A cross from the left was met by Jermaine Wright's powerful downwards header that wasn't held by the keeper and Joachim pounced to stab the ball in from close range. It didn't matter how it went in, what was important was that a Leeds striker had finally scored a league goal for the club.

It also effectively made the points safe for Leeds and they could play more relaxed with that cushion behind them.

Coventry's problems mounted when a minute after the goal Luis Carey was sent off for his second bookable offence.

Carey had been booked in the first half for a tackle on Pugh and when he hacked the same player down on 72 minutes there was little doubt he would be leaving the field for an early bath.

There was still time for Danny Pugh to jump into the lead as the club's leading scorer with a third goal of the season and United's third on the day right at the end of extra time.

Jermaine Wright's 20-yard volley wasn't held by the Coventry keeper and Pugh was presented with a simple chance all alone at the back post and found the net via the post.

It made Peter Reid's misery complete as Kevin Blackwell got one over his old boss.

Wednesday, September 08, 2004

Leeds United Football Club - Blackwell Awaits Transfer Developments

Blackwell Awaits Transfer Developments
United boss Kevin Blackwell is still waiting to hear if he can add to the squad ahead of Saturday's home tie with Coventry City.

Blackwell has been pursuing West Bromwich Albion midfielder Sean Gregan and has also turned his attention to Birmingham City striker Stern John, and remains optimistic that deals can be completed to bring both players to the club.

The boss has also hinted that they might not be the end of his rebuilding process at the club this season, with more targets lined up and the board working hard to make more funds available for his work in the transfer market.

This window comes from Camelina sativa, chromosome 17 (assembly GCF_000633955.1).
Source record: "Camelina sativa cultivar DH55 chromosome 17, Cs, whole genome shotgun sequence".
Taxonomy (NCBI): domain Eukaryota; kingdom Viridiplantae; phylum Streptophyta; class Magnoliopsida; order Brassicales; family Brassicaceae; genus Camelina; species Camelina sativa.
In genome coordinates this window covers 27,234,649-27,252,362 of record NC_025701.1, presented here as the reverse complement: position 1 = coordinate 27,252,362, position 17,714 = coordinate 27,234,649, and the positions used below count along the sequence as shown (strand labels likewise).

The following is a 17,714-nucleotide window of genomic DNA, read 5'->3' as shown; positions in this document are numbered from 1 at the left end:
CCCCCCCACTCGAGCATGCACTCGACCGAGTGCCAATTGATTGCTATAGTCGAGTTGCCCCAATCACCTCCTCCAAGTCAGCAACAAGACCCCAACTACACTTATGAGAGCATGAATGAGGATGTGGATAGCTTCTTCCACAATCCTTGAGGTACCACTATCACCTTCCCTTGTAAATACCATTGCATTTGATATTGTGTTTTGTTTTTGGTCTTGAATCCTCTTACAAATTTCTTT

Blackwell explained his interest in both players:

"Stern John and Sean Gregan are both players we are interested in and they are clearly linked with Leeds United for the right reasons.

"Gregan is keen to come to Leeds and he's the type of player I believe will be a major addition to our midfield. He commands midfield and is very comfortable on the ball.

"Stern came over from America where he had an excellent scoring record and he continued to do well at Nottingham Forest, his record there got him noticed by Birmingham City and he has continued to get goals in the Premiership.

"So clearly these two players meet the criteria we are looking for, and if we can bring one or both those players in then it will be a boost for the club."

The situation with Gregan though remains unchanged. Leeds have made several bids for the player which have not been accepted by his club West Bromwich Albion but United's interest in the player remains and the clubs are trying to reach an agreement.

Leeds have agreed a fee with Birmingham City for Stern John, as have this weekend's opponents, Coventry City. The club have been in touch with the players representative and are still awaiting an indication from the player as to whether he would want to move to Elland Road.

John is currently with the Trinidad and Tobago squad preparing for his country's World Cup qualifier against Mexico in Port of Spain tonight.